Whilest these things were there a doing, his Majestie is in his owne Countrey busie about imbarking his men. Some 12000. brought he out of Sweden with him, for so ma­ny were seene march: His Fleete was about some hundred and thirtie Shippes of all sorts. With these having beene fiue weekes at Sea, (whereof a whole moneth in one place) he came to an Anchor neare the Iland of Rugen, which lyes a mile distant from one of the mouthes of the River Oder cal­led Pennemundt. The King of Sweden lands. Immediately hereupon, his Majestie gaue order for the Landing of the Foote or Infantery: which was done in great Sloopes or flat bottomd Boates, provided for that purpose; whereof each one would well carry an hun­dred Souldiers, with two Feild-peices. His Majestie him­selfe in person landed first, at that Dorp or Village in the Ile [Page 49] of Vsedome, called Pennemundt; being at that present waited vpon by two Swedish Earles, that were brethren, Grave Neeles and Grave Ioachim by name. Next him were landed Colonel Lillie, Colonel Cag, and Colonel Hansson, all Swedish, with their Regiments. Next to them Landed the Lord Reay Colonel; together with Colonel Spence and Colonel Mag­dongall, with their three Scottish Regiments. Last of all lan­ded the Lord Falkenberg, Lord Marshall of his Majesties household; together with Colonel Hall, and Colonel Derick­son, with their three Regiments of High-Dutch-men. All these eleven foresayd Regiments, were landed and entrenched be­fore day-light. Vpon the second of Iuly, after the Souldiers had a little reposed and refreshed themselues; his Majestie commaunded the Canon, baggage, and victualls to be landed; and because the Army had beene so long at Sea, he thought it expedient to rest them there for two dayes; in which space he landed his Cavalry or Horse also.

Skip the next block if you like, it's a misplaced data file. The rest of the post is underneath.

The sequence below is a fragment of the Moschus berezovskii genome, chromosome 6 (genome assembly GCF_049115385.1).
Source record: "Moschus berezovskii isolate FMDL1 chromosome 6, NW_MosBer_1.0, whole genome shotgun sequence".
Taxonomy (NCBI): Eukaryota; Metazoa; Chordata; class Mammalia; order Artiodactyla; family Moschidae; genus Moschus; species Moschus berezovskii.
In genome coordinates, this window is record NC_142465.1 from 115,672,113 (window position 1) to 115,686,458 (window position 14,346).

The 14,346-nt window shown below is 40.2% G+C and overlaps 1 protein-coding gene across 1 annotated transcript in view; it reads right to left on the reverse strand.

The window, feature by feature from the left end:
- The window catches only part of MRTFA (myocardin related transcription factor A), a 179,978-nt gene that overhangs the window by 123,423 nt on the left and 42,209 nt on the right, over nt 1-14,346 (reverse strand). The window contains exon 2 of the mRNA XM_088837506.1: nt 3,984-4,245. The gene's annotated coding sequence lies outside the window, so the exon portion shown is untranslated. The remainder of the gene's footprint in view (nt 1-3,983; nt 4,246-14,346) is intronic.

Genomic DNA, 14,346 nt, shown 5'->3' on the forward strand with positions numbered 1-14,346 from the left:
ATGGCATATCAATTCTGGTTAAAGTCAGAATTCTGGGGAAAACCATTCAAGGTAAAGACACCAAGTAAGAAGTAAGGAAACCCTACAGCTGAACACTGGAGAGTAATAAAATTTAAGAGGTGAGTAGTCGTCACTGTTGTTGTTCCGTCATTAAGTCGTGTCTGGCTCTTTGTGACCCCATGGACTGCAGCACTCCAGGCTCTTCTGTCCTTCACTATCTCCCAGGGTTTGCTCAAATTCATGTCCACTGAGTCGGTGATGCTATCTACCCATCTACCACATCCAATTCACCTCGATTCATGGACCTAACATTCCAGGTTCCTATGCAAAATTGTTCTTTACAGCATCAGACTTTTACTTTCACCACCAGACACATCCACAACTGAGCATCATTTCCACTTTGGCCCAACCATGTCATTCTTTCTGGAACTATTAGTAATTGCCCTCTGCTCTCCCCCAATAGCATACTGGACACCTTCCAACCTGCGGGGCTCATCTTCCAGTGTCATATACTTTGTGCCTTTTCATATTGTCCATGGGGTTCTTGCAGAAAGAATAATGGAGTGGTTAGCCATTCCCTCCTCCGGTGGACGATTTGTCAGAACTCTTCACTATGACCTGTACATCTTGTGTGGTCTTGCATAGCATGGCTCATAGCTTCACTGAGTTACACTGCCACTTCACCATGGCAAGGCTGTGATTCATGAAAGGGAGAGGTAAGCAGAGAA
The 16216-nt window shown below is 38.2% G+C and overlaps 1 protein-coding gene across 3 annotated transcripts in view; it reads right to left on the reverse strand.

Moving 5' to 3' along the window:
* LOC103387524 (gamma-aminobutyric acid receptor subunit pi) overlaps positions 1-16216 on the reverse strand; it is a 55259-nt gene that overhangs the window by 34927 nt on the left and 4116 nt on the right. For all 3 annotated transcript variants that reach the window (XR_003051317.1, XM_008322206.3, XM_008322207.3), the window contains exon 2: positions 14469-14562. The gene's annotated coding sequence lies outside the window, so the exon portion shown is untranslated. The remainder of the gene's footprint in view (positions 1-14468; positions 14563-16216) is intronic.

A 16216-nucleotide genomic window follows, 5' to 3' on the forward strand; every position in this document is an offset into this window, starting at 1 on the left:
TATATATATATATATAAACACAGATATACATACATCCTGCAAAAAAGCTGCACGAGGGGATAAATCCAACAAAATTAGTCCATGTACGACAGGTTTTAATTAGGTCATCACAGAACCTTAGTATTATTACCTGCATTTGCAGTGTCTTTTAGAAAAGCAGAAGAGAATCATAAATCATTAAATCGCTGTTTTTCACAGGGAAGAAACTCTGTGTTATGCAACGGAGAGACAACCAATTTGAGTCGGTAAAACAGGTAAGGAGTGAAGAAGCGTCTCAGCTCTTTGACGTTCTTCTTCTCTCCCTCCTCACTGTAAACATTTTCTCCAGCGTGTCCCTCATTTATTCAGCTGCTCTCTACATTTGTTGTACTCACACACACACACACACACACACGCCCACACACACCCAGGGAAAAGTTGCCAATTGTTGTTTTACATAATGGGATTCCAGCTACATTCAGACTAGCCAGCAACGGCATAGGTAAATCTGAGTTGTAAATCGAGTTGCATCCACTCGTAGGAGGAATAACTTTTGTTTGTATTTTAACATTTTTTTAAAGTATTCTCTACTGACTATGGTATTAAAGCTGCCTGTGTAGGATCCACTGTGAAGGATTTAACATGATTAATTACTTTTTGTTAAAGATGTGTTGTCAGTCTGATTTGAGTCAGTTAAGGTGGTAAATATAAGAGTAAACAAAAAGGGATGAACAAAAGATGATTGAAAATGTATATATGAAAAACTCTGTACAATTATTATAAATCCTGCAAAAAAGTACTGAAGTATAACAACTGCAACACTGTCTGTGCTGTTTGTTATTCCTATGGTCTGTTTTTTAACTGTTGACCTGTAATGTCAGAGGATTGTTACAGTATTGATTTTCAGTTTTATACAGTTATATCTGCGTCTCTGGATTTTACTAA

This Ile of Vsedome where the King was new landed,The Ile of Vsedome ta­ken. is sci­tuate not farre from Stralesundt, and to the South-east of it, towards Stetin: betwixt the Baltick Sea on the North, the mouth of the Oder (which from the River Pene disembogu­ing into it, is called Penemundt,) on the West; the great fresh Lake called the Frischhaff on the South, and the Ile of Wollin on the East. Vpon the fourth of Iuly, twelue troupes of the Kings Horse, together with three thousand Musketti­ers, went out vpon a partie; the King himselfe commanding them. They marched vpwards three miles into the Ile of Vsedome; where they saw diverse troopes of the enemies, but all of them ranne away. The and dayes were spent in hearing of Ambassadors, from the Dukes of Meck­lenburg, Pomeren, and the Towne of Stralesundt. On the day, his Majestie leaving Colonel Knip-howsen, then Serge­geant Major Generall, with two Regiments of foote to de­fend the workes at Penemundt; with the rest of the Army passing over the water on the West side of the Ile; marches vp to the Towne of Wolgast. Here had the enemy a strong Sconce on the water-side, directly against the Castle vpon the [Page 48] [...] [Page 49] [...] [Page 50] Ile of Vsedome: which Sconce, his Majestie thought fittest to be first assaulted. As he marched towardes this Castle, the Crabats falling out, begun the Skirmish with the Kings Horse: who being presently seconded by the foote, constrai­ned the Crabats to giue ground with great losse. Those of them which were not killed in the fight, making great hast vnto the River, by which they thought to swimme over vn­to the Castle; were all miserably drowned. Those within the Sconce, thus perceiving their fellowes misfortune; in great hast retyred into their boates: where being hardly charged by the Kings men, the most of them were also drow­ned. Their confusion was so great; that three hundred of them then perished by the sword, or in the water. The whole night following, the Canon from the Castle playd very hard vpon the Kings folke, but with little or no losse vnto his Ma­jestie. Vpon the of Iuly, his Majestie leaving Sir Iohn Bannier to keepe the Sconce that was taken; marched from thence vnto a Cloyster called Pudegla; which was a strong passage vpon the Ile of Vsedome. But the enemy, before the Kings comming, had spoyled and pillaged all that there was, and then ranne away. Here the King lodged all night.